• Don't overlook opportunities to run somewhere you have never run before
  • Don't support running clubs or stores that don't support you
  • Don't volunteer with running groups that don't support you
  • Don't act entitled on the roads or to handouts at races
  • Don't depend on others to have supplies for you when it is your responsibility to have your own supplies
  • Don't wait until the last minute to show up for a race
  • Don't stand where you don't belong in the starting line-up
  • Don't hate on the weather
  • Don't let gadgets run your run
  • Don't forget why you run
  • Don't look back unless you plan on going that way!

  • Breathe
  • Stay hydrated and fueled
  • Be courteous
  • Smile
  • Be creative
    • make obstacle courses out of pay meters, street signs, water hydrants, benches and more!
  • Stretch as needed
  • Walk or slow down as needed
  • Enjoy the scenery
  • Encourage fellow runners
  • Get out of the way for faster runners
  • Be careful around traffic
  • Look where you are going
  • Be seen -- wear bright colors and reflective gear!
  • Tell someone where you are going
  • Carry ID and mace as needed 
  • Try something new -- routes, running partners, races!
  • Rest and recover
  • Be confident in your abilities at any level
  • Support running clubs and stores that support you
  • Volunteer at race events and with running groups that support you
  • Say 'Thank You' to the race workers, volunteers, organizers and sponsors
  • Prepare yourself to be as self-sufficient as possible on long runs and at races
  • Sign up for races as early as possible to save money
  • Exercise your PMA (Positive Mental Attitude) 
  • Revel in your runner's high
  • Find your zen
  • Have fun
  • Keep going
  • Record your training runs, race stats, goals and PRs
  • Buy a Runner's Log journal designed by Eve!
Runner's Log  by Eve
Thank You for Your Patronage!
Happy Running!
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Peer Pressure vs. Racism: The Real Reason People are Blacklisting the Rebel Flag

In an instant life can change. Something that was once present without question is suddenly gone with the wind and you are left in a whirl wondering 'Hey, what happened?'

While popular consensus is that censoring a symbol from American history is a solution to a momentary problem brought on by someone who committed a heinous crime, I only see it as a reactionary measure equal to blacklisting trench coats because of the Columbine High School shooting, or banning music because kids killed themselves while listening to it, or stopping all sales of the Dixie Chicks albums because they spoke out against President Bush (before everyone else did). 

In other words, people who are choosing to voluntarily blacklist the Rebel Flag now, in 2015, are not taking a stand against racism. Blacklisting the flag at this point is nothing more than basic grade school peer pressure as it is being done to save one's face when confronted by the herd.
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Case in point: Why is it that when the Dukes of Hazzard movie came out in the last decade, Willie Nelson and Jessica Simpson weren't being called racists for starring in a film with a theme associated with the Rebel Flag? How come people didn't have to hide in shame for being associated with the flag then, and why are people voluntarily blacklisting it now out of shame...and does this mean that wearing Daisy Dukes is a sign you're a racist?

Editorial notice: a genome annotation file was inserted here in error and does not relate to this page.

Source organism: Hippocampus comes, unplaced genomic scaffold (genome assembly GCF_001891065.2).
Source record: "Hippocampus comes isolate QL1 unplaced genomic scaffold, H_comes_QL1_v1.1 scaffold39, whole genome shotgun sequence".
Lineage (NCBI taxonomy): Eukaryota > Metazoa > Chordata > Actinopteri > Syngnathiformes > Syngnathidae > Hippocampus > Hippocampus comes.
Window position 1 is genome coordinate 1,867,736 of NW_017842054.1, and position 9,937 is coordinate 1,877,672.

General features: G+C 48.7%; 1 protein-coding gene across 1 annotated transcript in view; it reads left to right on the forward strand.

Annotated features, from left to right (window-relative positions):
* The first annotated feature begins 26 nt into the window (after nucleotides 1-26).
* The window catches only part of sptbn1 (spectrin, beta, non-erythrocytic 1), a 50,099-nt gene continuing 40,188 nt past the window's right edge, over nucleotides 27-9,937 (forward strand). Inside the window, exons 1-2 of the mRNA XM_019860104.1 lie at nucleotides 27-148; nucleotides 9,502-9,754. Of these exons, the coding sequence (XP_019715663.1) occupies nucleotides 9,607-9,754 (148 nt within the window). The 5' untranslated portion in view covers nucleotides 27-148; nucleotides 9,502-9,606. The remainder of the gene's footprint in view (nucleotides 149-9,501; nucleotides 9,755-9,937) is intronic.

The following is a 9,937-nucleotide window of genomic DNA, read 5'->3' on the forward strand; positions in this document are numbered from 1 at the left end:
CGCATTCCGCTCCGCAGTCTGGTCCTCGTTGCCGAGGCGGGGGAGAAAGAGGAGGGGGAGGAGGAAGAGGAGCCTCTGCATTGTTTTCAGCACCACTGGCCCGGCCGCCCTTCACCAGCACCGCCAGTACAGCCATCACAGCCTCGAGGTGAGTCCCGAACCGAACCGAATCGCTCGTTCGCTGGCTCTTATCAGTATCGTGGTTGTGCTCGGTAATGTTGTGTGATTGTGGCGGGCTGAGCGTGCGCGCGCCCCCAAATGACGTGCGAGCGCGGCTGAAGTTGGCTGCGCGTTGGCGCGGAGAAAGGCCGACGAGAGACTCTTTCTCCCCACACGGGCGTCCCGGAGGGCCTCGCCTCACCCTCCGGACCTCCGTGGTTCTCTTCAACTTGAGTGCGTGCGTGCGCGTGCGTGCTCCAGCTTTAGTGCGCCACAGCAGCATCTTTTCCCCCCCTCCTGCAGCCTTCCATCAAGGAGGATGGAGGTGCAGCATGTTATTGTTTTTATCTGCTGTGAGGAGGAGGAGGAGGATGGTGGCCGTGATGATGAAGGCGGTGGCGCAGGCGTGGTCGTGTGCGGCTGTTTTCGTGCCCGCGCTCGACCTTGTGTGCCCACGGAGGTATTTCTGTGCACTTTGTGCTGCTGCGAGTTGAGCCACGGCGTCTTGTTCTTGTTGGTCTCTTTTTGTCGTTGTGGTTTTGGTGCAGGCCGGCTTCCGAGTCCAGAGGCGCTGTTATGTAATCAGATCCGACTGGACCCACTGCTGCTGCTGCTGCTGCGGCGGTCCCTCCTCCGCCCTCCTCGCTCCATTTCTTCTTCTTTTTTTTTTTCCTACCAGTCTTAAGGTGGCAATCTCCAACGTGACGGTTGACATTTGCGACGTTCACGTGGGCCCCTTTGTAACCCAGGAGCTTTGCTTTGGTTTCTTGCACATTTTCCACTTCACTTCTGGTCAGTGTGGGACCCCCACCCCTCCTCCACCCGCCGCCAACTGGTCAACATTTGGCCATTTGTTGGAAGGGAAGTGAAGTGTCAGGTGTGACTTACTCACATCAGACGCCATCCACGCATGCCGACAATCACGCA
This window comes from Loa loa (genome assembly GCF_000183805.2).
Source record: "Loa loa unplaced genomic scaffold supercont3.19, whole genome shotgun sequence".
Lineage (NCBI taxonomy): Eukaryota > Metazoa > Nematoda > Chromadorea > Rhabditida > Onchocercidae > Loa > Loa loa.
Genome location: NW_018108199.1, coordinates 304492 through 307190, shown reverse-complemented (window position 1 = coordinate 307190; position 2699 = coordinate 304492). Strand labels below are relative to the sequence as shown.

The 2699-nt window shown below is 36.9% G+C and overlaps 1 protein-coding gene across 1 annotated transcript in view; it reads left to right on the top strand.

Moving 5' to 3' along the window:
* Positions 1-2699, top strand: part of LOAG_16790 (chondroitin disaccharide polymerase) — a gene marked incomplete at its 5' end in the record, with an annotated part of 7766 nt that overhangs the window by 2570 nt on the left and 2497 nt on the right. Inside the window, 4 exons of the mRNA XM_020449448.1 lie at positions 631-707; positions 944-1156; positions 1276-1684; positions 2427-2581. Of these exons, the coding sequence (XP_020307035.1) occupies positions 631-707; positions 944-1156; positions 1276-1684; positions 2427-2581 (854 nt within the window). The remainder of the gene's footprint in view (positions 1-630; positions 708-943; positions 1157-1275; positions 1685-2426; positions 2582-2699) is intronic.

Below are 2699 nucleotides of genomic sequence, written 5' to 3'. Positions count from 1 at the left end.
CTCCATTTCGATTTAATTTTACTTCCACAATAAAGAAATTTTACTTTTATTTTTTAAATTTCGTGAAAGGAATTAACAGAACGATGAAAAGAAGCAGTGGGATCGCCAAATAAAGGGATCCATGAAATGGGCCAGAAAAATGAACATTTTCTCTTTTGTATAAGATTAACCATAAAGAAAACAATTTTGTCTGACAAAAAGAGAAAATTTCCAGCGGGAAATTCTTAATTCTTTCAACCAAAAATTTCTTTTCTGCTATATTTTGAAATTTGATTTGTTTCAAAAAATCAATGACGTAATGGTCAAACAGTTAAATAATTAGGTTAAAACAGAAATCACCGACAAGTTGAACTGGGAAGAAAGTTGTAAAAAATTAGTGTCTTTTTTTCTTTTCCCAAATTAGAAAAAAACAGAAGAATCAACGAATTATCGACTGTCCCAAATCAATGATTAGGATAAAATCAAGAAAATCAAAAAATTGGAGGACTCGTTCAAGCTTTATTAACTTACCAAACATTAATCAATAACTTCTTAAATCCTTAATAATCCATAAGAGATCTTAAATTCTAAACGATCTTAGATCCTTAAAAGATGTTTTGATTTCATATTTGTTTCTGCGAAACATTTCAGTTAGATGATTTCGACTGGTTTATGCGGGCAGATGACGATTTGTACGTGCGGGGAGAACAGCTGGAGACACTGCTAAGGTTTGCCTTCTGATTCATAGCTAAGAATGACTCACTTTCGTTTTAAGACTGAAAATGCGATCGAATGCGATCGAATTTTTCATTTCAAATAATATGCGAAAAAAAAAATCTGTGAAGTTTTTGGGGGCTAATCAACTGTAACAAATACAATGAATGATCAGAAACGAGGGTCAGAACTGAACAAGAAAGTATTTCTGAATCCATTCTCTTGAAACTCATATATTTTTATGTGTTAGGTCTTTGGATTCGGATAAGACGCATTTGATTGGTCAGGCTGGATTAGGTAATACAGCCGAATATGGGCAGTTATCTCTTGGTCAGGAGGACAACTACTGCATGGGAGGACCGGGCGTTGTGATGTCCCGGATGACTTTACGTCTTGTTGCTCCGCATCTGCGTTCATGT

Is this truly all because of one person who committed a heinous crime? Wow. If that is the reason, talk about willingly giving that person a lot of power over one's own emotions and rationale.

Is self-control really that rare these days? Must be.
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Applying the same logic as is currently being used on the Rebel Flag, consider these hypotheticals: What if a person who committed a heinous crime had a picture of themselves wearing a Justin Bieber shirt, or a pro-breastfeeding shirt, or a Save The Whales shirt? Would those things become demonized in the public's eyes and blacklisted as well? If not, then why is the Rebel Flag being demonized?

And heck, what if someone went into a movie theater and killed a bunch of people during a film's midnight premiere; should that film no longer be allowed to be shown?

Does this line of logic and questioning make sense to anyone? 
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Does anything about blacklisting the Rebel Flag make sense to anyone...other than peer pressure to political correctness and groupthink mentality?

Anyone else remember learning about peer pressure? The feeling that you must conform to the crowd when you do not want to and you must do what the crowd is doing even if you do not want to, in order to be accepted by the crowd.

Because if you are not accepted by the crowd you may be shunned, called names, beaten up, sued, or possibly killed...all because you dared to be you.
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Kind of funny that so many people who claim racism is terrible are simultaneously putting pressure on people to conform to society's momentary standards and to do things they do not want to do out of fear of being rejected, sued, and possibly harmed.

Now that is terrible. 
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Thank You for Not Conforming!